Like I said, I really have no clue what you meant in your first post. particularly, “Copy on Support”? Never heard of that. Is that anything like the “Step and Repeat” function in Adobe Illustrator and InDesign? What’s “Ruled Surface” too?
I figure I’ve got another 300 or so teeth to place. By the time all is said and done, there’ll probably be somewhere around 1200+ individual teeth on this zipper.
My apologies - difficult to assess the knowledge level of someone when giving advice. Don’t want to go insulting folks by assuming they are beginners:)
Copy on support is a function under the utilities tab - fourth from the left. You have two items - the item you want to copy and the support. Could be a curve or a mesh. You select the item you want to copy, click on “copy on support” and click on the support item. If the support item is a curve, it will make as many copies as there are verts and place one on each vert. If the support item is a mesh, it will make a copy and place one on each poly. You set the orientation and some other properties in the properties panel. If you have “Clone” on, you can make changes to the original and the copies will follow suit.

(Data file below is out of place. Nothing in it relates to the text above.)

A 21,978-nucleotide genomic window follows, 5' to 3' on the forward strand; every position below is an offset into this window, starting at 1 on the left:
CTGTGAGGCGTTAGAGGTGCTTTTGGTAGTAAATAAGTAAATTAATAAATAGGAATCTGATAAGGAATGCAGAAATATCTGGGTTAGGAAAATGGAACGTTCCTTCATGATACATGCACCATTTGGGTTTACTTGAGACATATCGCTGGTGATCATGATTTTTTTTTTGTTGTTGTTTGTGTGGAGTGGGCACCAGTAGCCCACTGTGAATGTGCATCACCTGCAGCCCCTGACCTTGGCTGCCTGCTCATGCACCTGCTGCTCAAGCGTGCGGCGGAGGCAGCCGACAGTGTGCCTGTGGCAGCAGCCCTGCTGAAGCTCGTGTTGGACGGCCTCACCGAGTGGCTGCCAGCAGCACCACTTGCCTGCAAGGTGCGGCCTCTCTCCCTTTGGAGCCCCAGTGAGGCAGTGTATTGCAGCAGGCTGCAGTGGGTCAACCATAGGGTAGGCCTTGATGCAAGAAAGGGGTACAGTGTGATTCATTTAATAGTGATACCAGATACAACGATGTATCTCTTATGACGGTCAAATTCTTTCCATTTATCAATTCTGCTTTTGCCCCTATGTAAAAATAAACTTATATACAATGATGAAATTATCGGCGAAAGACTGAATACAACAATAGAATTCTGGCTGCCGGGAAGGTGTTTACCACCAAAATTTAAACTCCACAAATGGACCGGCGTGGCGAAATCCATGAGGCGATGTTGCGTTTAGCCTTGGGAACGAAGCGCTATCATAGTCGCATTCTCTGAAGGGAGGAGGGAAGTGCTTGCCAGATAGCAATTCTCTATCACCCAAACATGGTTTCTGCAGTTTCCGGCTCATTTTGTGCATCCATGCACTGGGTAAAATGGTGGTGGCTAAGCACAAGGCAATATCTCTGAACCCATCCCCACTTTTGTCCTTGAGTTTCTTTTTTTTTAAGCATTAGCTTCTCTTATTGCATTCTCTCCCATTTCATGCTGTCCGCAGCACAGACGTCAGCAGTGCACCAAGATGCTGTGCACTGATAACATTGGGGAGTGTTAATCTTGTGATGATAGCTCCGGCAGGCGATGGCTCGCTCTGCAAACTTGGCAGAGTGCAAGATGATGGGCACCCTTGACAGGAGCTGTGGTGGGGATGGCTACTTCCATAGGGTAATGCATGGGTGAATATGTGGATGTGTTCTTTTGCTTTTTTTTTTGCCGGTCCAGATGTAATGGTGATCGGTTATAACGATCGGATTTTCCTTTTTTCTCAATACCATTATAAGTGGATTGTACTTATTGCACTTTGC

I don’t know Illustrator or inDesign, but what you are describing seems to be more in line with the “Multiple copies” function in Hex - that is the icon next to copy on support. You set how many copies, the distance apart and rotation.
Ruled surface is a function under the surface modelling tab - third from left. It connects two or more curves to form a mesh. The condition is that the curves must have an equal number of verts. You select the function, then click on the curves in succession to join them.
Which is why Hex has a manual -pages 201 and 154:)
Believe me, it will profit you to scrap what you have already done and start over - try it in a duplicate file if you don’t want to entirely scrap it.
Have you given thought as to what you are going to do with it when it’s done? That is, if you are going to actually use the zip mesh and not a render of it as a transmap.
If you keep all the teeth as separate items, it means you would have to texture/colour each one separately, which will make for a massive file. If you weld them as one item, you can texture once, but you will loose the UV mapping.